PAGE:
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Is the space of $k$-forms on a compact Riemannian manifold $M$ with the inner product given by $$(\alpha,\beta)=\int \alpha \wedge *\beta=\int g(\alpha,\beta)dv$$ which is called «$L^2$ product in $\Omega^k$» equivalent to the space $L^2$ on $M$?

Sorry I didn't understand properly what was the space $L^2(\Omega^p(M))$ so my question was misleading. Now I think I do, and it is the space of $p$-forms that have coefficients in $L^2$ in a any chart. My question would be then that if we extend what I called the «L^2 product» to the direct sum $\Omega(M):=\sum \Omega^p$ by saying that $\Omega^p$ is orthogonal to $\Omega^q$ for $p \neq q$ and then to $L^2(\Omega(M))$ (I think you can do this because on a compact manifold the smooth forms are dense in the $L^2$ ones right?) then what it is the relation of this space with the space $L^2(M)$. Is it a direct sum of copies of it?? thanks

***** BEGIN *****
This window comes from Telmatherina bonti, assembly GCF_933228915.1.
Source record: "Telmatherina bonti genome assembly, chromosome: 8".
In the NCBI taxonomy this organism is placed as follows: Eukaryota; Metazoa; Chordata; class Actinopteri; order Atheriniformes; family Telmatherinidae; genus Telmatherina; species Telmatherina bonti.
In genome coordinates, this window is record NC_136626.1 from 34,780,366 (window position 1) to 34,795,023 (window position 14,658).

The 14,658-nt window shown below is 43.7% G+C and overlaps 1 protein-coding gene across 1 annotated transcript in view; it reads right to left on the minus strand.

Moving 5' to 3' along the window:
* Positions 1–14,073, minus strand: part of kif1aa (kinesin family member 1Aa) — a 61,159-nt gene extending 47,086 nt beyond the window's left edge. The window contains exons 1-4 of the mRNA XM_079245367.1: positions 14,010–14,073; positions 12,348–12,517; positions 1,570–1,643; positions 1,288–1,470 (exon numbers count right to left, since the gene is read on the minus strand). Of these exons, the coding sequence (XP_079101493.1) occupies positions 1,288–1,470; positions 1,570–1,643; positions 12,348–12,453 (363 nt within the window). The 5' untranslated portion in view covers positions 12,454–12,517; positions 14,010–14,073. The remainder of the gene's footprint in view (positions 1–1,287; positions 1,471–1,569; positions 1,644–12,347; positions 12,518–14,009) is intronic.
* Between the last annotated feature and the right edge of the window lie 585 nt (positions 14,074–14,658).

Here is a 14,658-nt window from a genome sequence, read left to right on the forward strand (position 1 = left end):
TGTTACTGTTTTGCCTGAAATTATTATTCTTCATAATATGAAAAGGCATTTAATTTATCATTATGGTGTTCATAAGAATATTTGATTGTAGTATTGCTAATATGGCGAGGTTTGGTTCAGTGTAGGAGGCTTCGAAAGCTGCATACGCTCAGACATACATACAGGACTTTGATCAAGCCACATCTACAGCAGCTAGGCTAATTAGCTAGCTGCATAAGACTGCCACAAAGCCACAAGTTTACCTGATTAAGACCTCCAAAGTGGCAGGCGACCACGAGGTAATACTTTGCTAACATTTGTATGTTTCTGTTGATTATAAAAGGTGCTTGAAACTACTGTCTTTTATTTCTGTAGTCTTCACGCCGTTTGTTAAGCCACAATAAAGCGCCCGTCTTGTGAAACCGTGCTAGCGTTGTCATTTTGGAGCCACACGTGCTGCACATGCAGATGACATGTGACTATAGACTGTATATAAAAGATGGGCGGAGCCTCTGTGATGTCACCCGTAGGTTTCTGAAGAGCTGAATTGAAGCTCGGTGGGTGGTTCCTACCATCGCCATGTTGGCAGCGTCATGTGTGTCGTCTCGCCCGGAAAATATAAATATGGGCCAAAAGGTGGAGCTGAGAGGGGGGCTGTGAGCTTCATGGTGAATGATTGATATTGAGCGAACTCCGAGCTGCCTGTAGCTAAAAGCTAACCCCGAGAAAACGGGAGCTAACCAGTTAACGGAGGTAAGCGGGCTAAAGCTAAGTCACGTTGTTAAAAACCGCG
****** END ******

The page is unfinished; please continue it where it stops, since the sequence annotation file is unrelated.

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What exactly do you mean by equivalent? Both are Hilbert spaces, to there will probably an isomorphism (not a natural one, I'd assume), but I guess that's about it. Why should it, anyway? $k-$ forms and functions on manifolds are quite different kinds of objects. – user20266 Aug 19 '12 at 11:42
thanks I edited the question – inquisitor Aug 19 '12 at 17:37

They are the same when $k=0$, and can be identified if $k=\mathrm{dim}\,M$, but in general different.

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